“This joint venture represents a real environmental step-change in our move towards a more sustainable approach to plastic and a circular economy by bringing low-quality PET waste back to virgin-quality, food-grade PET, which also echoes The Coca-Cola Company’s ‘World Without Waste’ vision,” he said.
Gunduz said that the use of recycled plastic could reduce the amount of new plastic resin the company uses by an estimated 25,000 tonnes each year in 2022, aligning with the commitment as part of the steering board at NPAP (National Plastic Action Partnership) to support Indonesia’s National Action Plan in achieving a 70% reduction in the nation’s marine plastic debris by 2025.
Tirtadjaja Hambali, President Director of Dynapack Asia, said the company intends to collaborate with their customers to increase the use of recycled materials and products, strengthening the region’s recycling ecosystem and achieving a circular economy in South East Asia and China.
“To support our environmental responsibility, we have signed a global commitment with the Ellen McArthur Foundation to use at least 25 per cent of recycled resin material in our packaging products by 2025,” he said.
“This recycled PET resin facility is another step closer to achieving our commitment.”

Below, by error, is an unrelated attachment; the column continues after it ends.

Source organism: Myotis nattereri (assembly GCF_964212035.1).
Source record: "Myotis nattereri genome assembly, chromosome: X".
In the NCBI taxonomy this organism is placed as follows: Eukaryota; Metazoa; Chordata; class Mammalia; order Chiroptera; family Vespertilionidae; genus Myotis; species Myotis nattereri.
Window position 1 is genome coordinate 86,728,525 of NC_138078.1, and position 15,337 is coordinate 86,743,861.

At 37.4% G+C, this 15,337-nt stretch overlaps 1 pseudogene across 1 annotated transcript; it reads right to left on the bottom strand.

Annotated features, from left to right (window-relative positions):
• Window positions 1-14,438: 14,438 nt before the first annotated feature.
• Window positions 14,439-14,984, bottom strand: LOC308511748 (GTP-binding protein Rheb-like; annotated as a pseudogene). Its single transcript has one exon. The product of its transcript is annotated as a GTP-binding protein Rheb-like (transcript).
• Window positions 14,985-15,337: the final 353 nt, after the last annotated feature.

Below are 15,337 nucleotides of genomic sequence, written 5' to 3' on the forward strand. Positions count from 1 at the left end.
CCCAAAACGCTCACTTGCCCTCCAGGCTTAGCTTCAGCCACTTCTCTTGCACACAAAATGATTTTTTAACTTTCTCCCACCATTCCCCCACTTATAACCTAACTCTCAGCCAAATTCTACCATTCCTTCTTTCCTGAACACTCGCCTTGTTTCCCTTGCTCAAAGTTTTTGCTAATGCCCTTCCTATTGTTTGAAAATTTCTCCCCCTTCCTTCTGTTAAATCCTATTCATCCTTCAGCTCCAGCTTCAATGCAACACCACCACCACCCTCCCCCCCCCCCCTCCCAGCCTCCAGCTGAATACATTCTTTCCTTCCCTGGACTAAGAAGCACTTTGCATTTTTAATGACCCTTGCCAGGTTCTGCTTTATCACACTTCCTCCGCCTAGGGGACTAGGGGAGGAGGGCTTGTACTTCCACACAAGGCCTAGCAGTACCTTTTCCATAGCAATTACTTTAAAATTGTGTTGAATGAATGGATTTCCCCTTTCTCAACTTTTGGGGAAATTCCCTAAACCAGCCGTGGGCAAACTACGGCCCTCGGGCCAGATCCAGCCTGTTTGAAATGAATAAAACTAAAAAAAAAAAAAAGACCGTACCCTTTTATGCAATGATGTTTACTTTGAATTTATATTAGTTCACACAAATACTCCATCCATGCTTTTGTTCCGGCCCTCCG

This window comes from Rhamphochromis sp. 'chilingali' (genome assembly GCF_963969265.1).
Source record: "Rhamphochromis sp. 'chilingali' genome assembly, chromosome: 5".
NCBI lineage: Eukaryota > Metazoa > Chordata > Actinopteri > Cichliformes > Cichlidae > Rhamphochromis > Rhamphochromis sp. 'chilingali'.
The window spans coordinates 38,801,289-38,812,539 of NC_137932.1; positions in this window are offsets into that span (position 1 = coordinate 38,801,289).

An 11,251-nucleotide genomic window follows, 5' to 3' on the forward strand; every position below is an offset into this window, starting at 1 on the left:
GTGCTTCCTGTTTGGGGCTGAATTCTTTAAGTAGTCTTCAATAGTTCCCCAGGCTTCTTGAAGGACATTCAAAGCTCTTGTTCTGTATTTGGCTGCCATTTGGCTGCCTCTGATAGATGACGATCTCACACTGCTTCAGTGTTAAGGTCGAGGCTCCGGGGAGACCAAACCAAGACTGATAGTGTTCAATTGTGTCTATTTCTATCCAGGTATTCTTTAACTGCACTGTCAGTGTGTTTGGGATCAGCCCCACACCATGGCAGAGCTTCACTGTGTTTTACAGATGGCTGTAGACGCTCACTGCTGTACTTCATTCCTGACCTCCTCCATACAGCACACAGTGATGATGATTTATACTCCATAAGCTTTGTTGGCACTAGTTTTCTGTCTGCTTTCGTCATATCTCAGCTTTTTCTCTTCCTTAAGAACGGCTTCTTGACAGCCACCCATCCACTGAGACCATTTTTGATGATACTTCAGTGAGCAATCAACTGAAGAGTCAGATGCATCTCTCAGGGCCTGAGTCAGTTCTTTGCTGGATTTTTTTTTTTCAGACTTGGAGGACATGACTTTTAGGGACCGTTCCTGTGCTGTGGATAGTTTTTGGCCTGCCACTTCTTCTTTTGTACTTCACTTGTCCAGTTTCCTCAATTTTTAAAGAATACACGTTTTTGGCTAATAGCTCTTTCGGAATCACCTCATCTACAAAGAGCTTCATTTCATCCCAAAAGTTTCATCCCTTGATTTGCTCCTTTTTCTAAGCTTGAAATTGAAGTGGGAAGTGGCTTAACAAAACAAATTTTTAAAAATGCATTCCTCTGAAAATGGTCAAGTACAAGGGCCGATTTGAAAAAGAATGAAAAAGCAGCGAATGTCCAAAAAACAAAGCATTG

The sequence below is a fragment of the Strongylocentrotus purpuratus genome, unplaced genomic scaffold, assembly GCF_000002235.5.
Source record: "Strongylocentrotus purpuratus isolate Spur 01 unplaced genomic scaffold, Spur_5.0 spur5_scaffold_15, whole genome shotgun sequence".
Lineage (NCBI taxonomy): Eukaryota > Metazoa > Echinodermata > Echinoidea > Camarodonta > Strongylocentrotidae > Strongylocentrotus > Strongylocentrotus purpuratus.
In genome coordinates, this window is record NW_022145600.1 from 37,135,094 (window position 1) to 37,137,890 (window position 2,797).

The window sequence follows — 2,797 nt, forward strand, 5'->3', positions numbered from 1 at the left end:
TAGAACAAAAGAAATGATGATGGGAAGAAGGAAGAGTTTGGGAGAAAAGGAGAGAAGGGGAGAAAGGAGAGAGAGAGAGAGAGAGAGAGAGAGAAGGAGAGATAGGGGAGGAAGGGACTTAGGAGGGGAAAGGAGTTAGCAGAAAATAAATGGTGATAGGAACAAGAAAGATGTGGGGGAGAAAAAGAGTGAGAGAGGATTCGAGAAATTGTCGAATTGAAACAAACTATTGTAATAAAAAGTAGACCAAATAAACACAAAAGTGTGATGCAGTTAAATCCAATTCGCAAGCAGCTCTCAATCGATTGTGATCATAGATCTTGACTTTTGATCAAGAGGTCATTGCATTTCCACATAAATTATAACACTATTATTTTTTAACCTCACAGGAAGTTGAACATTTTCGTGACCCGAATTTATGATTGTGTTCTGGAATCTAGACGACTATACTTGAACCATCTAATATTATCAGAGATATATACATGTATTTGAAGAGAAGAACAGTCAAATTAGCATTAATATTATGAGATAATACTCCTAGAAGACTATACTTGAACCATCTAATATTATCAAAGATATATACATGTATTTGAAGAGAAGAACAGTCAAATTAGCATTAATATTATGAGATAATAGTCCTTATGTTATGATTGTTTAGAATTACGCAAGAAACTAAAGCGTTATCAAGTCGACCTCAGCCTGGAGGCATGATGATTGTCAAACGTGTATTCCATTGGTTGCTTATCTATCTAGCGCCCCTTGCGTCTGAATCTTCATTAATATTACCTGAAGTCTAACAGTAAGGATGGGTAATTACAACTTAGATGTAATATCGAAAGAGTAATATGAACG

Following the proof of concept phase, and formalisation of agreements, the parties will outline their intended program.
The world’s recycling industry has been preparing changes to operations following the ease of shutdown restrictions across global networks.
Over the course of the COVID-19 pandemic, the Bureau of International Recycling (BIR) has collected feedback on the impact of the virus around the world, with specific regard to how it is affecting the recycling industry.
The BIR said in a statement that plastics recyclers face the challenge of low selling prices for their materials, while suppliers are unable to reduce their own selling prices owing to the high cost of shipping and the impact on availability of the lockdowns in exporting countries.
“The situation will improve only when all countries lift their lockdowns and resume their economic activities as before the COVID-19 outbreak,” the BIR stated.
According to the BIR’s statement, Asia’s demand for recycled materials is at only 30-40 per cent of pre-pandemic levels amid a slowdown in volumes requested by the plastics manufacturing industry and cancellation of overseas orders.